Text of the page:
Sisters Diana Johnson and Felicia Oreb, queens of sassy selfies.

Sisters Diana Johnson and Felicia Oreb, queens of sassy selfies.

Mission statement: "I travel all around the world leading retreats, teaching workshops and doing my best to inspire people to follow their dreams." 

How it started: As a rebellious teenager, Rachel Brathen, a native of Sweden, found refuge from a troubled family life in meditation and yoga. Five years ago, she started teaching yoga on the Caribbean island of Aruba. Initially, she didn't have a plan for her Instagram account. "I was just posting pictures of my dogs," Brathen, 26, says. "Then I started posting pictures of me doing handstands and my following grew."

The look: Bohemian yoga chic – tropical flowers often adorn Brathen's blonde hair as she practises yoga against the blue skies, white sand and sparkling water of the Caribbean.

Base Body Babes Diana Johnson and Felicia Oreb.

Base Body Babes Diana Johnson and Felicia Oreb. Photo: Steven Chee

Getting the look: "Now I have more chances to work with talented photographers, but mostly I take photos on my phone," Brathen says. "I never Photoshop or edit my photos. I get the biggest response to natural pictures. People can tell if it's orchestrated.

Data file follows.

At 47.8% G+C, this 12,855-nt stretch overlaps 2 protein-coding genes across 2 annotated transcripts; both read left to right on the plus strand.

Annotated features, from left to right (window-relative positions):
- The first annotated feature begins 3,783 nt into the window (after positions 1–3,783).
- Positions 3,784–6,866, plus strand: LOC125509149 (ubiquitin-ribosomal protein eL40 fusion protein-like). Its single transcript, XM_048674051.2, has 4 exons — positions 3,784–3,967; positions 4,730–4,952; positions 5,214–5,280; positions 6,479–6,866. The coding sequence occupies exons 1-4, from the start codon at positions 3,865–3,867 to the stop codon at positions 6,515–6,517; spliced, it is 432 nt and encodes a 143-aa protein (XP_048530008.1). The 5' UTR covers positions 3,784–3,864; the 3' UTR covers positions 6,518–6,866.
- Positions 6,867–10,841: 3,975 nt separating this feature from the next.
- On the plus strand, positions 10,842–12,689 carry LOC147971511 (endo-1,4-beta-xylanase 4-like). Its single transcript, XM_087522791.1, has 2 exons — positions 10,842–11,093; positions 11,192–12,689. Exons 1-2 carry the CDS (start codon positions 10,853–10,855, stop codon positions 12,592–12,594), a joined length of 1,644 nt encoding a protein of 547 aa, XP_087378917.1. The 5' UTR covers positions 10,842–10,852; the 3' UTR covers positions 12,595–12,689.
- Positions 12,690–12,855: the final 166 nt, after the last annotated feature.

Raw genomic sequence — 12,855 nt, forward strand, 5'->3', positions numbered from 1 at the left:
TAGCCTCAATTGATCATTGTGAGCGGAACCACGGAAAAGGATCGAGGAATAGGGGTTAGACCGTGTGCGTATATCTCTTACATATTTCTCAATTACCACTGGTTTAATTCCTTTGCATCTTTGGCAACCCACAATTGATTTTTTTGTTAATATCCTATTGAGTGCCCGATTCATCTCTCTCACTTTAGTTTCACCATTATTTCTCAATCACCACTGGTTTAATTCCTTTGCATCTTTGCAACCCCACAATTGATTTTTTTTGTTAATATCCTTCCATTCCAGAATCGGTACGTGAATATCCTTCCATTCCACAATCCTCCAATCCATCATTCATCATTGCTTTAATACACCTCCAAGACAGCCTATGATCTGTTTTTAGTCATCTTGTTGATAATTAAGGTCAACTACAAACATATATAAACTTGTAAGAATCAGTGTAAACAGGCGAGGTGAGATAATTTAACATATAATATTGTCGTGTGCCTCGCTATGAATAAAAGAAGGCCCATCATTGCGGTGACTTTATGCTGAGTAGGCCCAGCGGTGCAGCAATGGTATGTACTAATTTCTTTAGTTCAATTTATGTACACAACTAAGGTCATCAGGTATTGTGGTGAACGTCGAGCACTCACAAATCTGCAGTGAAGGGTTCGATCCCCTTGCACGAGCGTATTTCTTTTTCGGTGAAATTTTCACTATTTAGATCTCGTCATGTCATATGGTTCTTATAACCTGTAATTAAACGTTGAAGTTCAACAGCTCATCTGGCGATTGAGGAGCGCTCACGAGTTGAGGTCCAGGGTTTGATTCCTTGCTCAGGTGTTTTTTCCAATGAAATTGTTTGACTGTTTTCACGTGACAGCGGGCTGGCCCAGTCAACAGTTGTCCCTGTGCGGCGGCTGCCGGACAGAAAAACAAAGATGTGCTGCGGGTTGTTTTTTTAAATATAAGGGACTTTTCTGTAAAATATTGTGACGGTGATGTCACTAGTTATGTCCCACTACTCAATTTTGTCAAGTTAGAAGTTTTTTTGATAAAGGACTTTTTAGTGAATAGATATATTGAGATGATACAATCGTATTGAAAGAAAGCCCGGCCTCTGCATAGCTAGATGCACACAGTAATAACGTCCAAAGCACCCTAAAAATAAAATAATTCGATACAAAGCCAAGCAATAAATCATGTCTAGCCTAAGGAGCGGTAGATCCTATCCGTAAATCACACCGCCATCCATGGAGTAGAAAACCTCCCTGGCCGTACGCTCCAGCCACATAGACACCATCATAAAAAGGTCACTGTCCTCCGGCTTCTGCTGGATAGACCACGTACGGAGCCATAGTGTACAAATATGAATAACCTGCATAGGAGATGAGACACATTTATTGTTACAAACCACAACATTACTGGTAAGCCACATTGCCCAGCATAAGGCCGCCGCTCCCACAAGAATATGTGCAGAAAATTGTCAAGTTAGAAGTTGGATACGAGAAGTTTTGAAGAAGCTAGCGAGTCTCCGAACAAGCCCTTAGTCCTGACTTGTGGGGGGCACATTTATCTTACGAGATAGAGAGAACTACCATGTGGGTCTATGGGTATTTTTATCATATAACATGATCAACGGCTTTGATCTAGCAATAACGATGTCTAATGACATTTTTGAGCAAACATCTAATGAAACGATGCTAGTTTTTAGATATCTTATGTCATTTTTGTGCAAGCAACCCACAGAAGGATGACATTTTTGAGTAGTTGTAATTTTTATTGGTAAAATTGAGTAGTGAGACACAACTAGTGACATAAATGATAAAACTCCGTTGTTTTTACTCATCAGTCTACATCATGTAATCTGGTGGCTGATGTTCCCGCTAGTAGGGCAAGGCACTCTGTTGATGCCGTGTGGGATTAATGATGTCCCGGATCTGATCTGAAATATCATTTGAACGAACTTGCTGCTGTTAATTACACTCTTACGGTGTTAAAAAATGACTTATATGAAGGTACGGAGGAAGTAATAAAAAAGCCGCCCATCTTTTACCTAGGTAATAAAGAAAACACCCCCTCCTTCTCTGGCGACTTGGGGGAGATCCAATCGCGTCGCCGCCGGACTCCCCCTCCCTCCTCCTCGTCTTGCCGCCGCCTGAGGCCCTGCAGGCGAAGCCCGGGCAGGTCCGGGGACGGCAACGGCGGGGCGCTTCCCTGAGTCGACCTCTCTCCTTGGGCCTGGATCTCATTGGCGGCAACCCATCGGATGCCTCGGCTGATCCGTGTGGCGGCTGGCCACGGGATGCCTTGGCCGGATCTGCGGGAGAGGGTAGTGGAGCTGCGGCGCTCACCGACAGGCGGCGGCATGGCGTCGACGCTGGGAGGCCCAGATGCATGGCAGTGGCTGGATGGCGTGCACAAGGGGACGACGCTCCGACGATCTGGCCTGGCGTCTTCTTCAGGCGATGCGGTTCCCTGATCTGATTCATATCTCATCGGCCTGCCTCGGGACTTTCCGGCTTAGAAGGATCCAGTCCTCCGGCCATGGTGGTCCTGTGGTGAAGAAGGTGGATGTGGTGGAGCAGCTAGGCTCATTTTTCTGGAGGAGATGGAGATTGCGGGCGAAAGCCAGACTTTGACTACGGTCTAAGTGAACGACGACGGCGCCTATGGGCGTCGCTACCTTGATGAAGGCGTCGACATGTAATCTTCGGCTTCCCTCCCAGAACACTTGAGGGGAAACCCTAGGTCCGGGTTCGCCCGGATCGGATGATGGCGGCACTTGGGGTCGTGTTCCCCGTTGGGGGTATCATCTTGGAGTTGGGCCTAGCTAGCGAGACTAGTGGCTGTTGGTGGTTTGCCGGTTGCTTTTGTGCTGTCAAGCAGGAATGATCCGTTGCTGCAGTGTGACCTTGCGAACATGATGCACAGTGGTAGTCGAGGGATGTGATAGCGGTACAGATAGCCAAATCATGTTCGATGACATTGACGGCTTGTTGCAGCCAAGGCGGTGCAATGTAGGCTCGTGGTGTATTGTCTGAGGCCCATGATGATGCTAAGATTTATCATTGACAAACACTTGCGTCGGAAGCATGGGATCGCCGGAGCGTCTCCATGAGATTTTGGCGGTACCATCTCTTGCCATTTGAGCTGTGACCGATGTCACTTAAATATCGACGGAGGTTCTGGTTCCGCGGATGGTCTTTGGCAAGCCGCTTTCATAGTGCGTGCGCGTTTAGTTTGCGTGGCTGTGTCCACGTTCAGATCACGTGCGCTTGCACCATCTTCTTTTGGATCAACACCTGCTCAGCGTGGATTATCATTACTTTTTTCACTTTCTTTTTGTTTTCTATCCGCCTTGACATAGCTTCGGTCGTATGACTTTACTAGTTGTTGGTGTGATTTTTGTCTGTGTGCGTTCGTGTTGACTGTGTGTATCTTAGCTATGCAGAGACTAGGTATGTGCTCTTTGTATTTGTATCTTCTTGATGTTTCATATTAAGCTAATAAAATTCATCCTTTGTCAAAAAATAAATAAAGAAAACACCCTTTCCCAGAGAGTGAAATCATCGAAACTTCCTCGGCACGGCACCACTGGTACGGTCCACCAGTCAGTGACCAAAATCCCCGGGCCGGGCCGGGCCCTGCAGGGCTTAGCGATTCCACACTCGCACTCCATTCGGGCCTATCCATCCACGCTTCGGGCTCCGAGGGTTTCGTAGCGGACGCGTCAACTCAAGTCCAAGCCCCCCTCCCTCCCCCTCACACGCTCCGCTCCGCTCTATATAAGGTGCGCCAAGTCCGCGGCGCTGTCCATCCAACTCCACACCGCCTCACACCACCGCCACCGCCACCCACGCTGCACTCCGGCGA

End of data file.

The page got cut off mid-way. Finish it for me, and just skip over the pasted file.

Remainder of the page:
"It's so easy for Instagram to turn into a highlight reel, with everyone showing off how amazing their lives are: perfect angles of amazing food, everyone is fit and travelling all the time. But no one ever shares the in-between stuff. I try to do that, even if I have a bad day. That's the most important connection [with your followers] you can make."

The business end: Brathen says she makes "a very good living" from teaching yoga and leading retreats from Thailand to Costa Rica. She sells "bracelet stacks" for $65 a pop on her website and her book, Yoga Girl is on the New York Times best-seller list.

Despite being approached by soft-drink companies and car manufacturers, Brathen refuses to align herself with brands that don't reflect her lifestyle.

"I know some people on Instagram promote products and that's their only income. But I couldn't talk about the importance of being authentic and end it with, 'Don't forget you get 15 per cent off these yoga pants, so buy now!' "


Diana Johnson and Felicia Oreb


"Don't follow your dreams. Chase them."

Mission statement: "No fad diets, no starving, no fancy training techniques and no fluff."